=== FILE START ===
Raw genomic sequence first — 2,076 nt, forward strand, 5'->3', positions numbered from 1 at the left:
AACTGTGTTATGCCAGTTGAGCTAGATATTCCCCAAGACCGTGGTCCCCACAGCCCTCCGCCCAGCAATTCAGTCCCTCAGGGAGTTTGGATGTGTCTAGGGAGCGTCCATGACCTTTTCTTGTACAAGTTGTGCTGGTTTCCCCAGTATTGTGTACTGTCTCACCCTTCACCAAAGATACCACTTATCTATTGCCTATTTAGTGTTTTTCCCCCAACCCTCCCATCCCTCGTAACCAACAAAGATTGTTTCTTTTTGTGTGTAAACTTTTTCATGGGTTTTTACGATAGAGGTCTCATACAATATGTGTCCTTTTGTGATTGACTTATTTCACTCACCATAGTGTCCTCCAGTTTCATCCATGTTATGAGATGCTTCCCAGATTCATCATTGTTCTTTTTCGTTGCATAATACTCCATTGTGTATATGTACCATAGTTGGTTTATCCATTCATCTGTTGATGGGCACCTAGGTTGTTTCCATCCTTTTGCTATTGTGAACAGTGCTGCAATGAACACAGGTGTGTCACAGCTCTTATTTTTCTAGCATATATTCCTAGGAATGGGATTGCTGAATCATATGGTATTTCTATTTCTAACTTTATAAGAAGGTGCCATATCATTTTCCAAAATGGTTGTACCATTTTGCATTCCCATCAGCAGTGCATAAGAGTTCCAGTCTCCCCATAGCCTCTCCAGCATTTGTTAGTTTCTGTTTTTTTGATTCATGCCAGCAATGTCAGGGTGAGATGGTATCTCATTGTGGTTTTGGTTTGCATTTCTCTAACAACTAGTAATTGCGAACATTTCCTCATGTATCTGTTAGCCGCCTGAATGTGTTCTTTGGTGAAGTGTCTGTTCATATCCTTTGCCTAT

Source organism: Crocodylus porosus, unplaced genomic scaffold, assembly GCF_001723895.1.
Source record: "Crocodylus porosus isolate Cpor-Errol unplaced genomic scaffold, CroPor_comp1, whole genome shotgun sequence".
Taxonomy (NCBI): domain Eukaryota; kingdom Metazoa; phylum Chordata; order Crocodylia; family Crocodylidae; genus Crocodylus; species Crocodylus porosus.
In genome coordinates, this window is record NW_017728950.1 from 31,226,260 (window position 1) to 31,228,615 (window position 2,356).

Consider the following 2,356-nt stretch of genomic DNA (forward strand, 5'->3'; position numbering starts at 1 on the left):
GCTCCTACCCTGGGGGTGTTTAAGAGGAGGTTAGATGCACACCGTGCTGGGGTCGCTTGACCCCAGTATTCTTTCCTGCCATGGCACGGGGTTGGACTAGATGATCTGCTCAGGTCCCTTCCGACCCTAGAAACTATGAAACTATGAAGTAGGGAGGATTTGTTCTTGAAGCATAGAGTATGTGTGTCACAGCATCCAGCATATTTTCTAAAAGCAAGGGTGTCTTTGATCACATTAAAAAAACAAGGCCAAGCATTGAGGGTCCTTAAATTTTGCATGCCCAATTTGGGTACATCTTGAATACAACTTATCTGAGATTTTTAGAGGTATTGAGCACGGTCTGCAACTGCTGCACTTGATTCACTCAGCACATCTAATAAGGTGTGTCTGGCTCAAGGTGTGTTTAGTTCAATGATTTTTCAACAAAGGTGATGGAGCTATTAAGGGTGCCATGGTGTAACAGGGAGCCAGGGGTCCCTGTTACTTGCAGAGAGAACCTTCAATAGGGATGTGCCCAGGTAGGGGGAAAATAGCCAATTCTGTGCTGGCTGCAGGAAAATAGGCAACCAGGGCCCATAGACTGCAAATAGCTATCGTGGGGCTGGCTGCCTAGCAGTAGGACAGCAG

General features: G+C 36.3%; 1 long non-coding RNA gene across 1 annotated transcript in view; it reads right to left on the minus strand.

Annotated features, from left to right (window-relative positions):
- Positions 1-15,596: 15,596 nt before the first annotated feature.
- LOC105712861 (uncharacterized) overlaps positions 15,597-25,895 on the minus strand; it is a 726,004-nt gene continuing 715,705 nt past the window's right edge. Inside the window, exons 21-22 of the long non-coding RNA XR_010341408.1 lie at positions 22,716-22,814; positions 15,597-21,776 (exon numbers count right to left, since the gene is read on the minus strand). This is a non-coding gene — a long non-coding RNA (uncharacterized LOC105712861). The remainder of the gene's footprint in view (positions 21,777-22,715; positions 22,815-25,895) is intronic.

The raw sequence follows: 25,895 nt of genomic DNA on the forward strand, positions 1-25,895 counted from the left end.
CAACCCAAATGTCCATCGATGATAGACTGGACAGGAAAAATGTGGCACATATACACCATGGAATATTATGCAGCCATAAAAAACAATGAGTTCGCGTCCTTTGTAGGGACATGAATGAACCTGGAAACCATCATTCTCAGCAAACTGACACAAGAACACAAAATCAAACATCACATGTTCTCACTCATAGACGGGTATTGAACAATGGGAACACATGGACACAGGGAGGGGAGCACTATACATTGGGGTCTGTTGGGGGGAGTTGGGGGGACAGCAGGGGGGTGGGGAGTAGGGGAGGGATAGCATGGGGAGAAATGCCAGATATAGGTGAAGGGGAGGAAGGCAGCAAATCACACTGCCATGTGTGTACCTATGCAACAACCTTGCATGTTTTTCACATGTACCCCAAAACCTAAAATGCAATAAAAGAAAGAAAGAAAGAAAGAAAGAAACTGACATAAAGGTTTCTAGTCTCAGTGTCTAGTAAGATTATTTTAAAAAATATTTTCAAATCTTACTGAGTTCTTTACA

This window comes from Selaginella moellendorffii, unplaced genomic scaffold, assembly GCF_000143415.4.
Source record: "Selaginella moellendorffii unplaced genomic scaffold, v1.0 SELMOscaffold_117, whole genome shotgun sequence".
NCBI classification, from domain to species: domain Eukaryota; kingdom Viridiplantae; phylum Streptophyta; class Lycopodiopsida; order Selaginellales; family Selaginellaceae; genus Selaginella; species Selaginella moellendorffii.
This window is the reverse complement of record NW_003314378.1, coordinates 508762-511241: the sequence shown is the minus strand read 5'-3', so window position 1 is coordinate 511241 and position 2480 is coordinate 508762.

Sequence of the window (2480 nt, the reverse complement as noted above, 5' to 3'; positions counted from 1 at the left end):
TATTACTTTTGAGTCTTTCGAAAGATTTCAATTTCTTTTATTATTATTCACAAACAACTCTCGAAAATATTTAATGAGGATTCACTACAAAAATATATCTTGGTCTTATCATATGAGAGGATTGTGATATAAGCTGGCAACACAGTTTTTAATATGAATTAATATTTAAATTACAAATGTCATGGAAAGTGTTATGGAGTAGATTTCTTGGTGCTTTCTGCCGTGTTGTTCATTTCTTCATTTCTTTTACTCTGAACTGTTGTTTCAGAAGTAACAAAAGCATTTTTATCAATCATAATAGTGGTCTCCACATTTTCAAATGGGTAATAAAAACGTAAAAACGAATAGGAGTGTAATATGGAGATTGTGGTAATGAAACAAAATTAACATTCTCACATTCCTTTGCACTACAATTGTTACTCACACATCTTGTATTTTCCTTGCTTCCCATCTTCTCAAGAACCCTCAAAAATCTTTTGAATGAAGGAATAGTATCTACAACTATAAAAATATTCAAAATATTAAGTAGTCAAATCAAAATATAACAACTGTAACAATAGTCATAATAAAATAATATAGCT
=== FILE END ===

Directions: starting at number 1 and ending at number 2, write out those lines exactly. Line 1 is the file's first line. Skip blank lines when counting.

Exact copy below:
Raw genomic sequence first — 2,076 nt, forward strand, 5'->3', positions numbered from 1 at the left:
AACTGTGTTATGCCAGTTGAGCTAGATATTCCCCAAGACCGTGGTCCCCACAGCCCTCCGCCCAGCAATTCAGTCCCTCAGGGAGTTTGGATGTGTCTAGGGAGCGTCCATGACCTTTTCTTGTACAAGTTGTGCTGGTTTCCCCAGTATTGTGTACTGTCTCACCCTTCACCAAAGATACCACTTATCTATTGCCTATTTAGTGTTTTTCCCCCAACCCTCCCATCCCTCGTAACCAACAAAGATTGTTTCTTTTTGTGTGTAAACTTTTTCATGGGTTTTTACGATAGAGGTCTCATACAATATGTGTCCTTTTGTGATTGACTTATTTCACTCACCATAGTGTCCTCCAGTTTCATCCATGTTATGAGATGCTTCCCAGATTCATCATTGTTCTTTTTCGTTGCATAATACTCCATTGTGTATATGTACCATAGTTGGTTTATCCATTCATCTGTTGATGGGCACCTAGGTTGTTTCCATCCTTTTGCTATTGTGAACAGTGCTGCAATGAACACAGGTGTGTCACAGCTCTTATTTTTCTAGCATATATTCCTAGGAATGGGATTGCTGAATCATATGGTATTTCTATTTCTAACTTTATAAGAAGGTGCCATATCATTTTCCAAAATGGTTGTACCATTTTGCATTCCCATCAGCAGTGCATAAGAGTTCCAGTCTCCCCATAGCCTCTCCAGCATTTGTTAGTTTCTGTTTTTTTGATTCATGCCAGCAATGTCAGGGTGAGATGGTATCTCATTGTGGTTTTGGTTTGCATTTCTCTAACAACTAGTAATTGCGAACATTTCCTCATGTATCTGTTAGCCGCCTGAATGTGTTCTTTGGTGAAGTGTCTGTTCATATCCTTTGCCTAT